No ideas but in things

William Carlos Williams (1883–1963) is famously known for coining the term: “No ideas but in things.” This one line from the 1927 version of his poem, Paterson, became a mantra for poetry in the early 20th century. … It changed the look and feel of poetry, possibly more than any other single idea in the past hundred years. It was not original, however … (Ed Wickliffe, in Historical View of W C Williams’ “No Ideas But in Things”

Wickliffe’s essay argues that “Williams meant for poetry to focus on objects rather than mere concepts, on actual things rather than abstract characteristics of things.”  

Wikipedia succinctly explains: “Imagism was a movement in early 20th-century Anglo-American poetry that favored precision of imagery and clear, sharp language. The Imagists rejected the sentiment and discursiveness typical of much Romantic and Victorian poetry.”

Roland Barthes (1915-1980), too, was interested in “things” — and wrote about them (although he didn’t write poetry). For example, ‘The Kitchen of Meaning’ (Barthes, 1988: p157) begins:

“A garment, an automobile, a dish of cooked food, a gesture, a film, a piece of music, an advertising image, a piece of furniture, a newspaper headline … I apply to all of them … a certain reading: modern man, urban man, spends his time reading.  He reads, first of all and above all, images, gestures, behaviors … Even with regards to a written text, we are constantly given a second message to read between the lines of the first.”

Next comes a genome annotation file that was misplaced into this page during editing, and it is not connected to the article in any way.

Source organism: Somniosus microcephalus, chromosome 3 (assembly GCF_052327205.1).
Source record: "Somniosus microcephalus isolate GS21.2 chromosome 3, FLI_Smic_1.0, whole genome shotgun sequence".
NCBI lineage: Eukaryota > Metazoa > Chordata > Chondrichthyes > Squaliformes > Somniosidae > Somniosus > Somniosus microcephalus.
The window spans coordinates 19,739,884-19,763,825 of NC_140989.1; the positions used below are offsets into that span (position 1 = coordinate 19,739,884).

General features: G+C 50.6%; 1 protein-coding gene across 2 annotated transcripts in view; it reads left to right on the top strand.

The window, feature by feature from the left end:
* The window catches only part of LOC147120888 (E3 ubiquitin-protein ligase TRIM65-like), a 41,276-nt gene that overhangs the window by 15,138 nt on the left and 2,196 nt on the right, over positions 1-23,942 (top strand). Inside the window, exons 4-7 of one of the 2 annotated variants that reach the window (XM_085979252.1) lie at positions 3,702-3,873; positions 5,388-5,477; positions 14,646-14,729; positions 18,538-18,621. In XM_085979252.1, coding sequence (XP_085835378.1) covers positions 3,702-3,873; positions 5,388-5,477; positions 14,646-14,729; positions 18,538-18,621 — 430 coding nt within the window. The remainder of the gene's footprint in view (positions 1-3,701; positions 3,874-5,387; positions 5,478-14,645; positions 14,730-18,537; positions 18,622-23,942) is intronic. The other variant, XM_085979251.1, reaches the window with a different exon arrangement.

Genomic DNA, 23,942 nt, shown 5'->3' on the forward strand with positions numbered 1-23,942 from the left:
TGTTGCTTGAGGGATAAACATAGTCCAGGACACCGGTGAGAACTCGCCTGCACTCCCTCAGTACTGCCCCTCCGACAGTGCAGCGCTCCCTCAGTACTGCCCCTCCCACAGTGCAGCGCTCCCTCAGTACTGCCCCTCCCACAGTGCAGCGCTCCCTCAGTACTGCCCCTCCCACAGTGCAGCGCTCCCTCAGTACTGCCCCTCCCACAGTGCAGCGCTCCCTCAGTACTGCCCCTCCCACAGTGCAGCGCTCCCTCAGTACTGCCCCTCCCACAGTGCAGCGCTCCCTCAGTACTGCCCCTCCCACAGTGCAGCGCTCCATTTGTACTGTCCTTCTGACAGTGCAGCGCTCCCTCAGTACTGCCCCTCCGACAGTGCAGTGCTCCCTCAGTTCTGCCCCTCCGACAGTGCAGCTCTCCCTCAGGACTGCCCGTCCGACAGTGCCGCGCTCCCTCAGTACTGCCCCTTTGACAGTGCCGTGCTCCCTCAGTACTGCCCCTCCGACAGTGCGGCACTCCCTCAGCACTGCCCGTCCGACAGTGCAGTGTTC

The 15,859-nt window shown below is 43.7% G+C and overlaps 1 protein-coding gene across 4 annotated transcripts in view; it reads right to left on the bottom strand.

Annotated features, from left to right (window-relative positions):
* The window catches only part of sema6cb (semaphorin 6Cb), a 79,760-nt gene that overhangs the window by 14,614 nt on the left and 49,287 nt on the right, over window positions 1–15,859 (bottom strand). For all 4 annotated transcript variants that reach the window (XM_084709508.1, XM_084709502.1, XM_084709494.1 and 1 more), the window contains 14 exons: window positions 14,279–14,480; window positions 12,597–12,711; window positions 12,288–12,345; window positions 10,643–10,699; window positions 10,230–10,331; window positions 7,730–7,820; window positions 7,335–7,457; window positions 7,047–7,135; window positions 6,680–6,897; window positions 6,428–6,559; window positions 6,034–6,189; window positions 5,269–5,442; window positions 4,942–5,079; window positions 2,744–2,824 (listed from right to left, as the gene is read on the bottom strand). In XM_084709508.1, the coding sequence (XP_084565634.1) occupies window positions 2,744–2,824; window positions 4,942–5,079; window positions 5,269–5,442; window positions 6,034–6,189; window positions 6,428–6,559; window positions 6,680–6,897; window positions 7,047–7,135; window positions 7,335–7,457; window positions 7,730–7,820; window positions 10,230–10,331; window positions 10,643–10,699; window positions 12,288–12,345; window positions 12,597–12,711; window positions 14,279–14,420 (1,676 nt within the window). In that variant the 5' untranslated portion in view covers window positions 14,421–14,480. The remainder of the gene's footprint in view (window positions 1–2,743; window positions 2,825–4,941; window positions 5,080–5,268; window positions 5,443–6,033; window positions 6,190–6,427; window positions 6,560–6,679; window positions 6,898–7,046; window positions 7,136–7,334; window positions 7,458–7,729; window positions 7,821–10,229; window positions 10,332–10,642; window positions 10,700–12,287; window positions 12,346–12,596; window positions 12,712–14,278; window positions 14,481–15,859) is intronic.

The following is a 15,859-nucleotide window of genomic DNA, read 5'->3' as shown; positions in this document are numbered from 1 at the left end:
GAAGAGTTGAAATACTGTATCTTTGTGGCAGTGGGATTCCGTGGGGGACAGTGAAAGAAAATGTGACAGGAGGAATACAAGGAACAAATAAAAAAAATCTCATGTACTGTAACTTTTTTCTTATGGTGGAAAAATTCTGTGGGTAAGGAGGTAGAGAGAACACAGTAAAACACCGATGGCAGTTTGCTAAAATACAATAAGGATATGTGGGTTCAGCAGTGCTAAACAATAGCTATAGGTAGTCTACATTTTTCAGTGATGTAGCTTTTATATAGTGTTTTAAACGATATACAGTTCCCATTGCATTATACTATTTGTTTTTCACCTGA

Nothing conceptual, abstract, sentimental or discursive here; Barthes looked at life, watched what people were doing, then told us what he thought they were up to.   

Barthes, R. 1988. The Semiotic Challenge. New York: Hill and Wang. Translated by Richard Howard; translation copyright © 1988 by Farrar, Straus and Giroux, Inc; originally published in French as L’aventure sémiologique; copyright © 1985 by Éditions du Seuil. [Communications, 1970]


4 thoughts on “No ideas but in things

  1. This, for me, also brings to mind Gertrude Stein’s Tender Buttons, which is considered language poetry, but which was also highly focused on objects. Heck, the three sections of Tender Buttons were Food, Objects, and Rooms. Obviously, her style was quite a bit different than W.C. Wiliams, but I think the association still holds. I can’t find my copy of Tender Buttons currently, or I’d offer up a passage as an example.

  2. The associations are clear enough, but the distinctions are profound. Tender Buttons names objects but wants us to hear and enjoy the sounds of the words for their own sake; WCW wants us to see and experience the objects to which the words are pointing.

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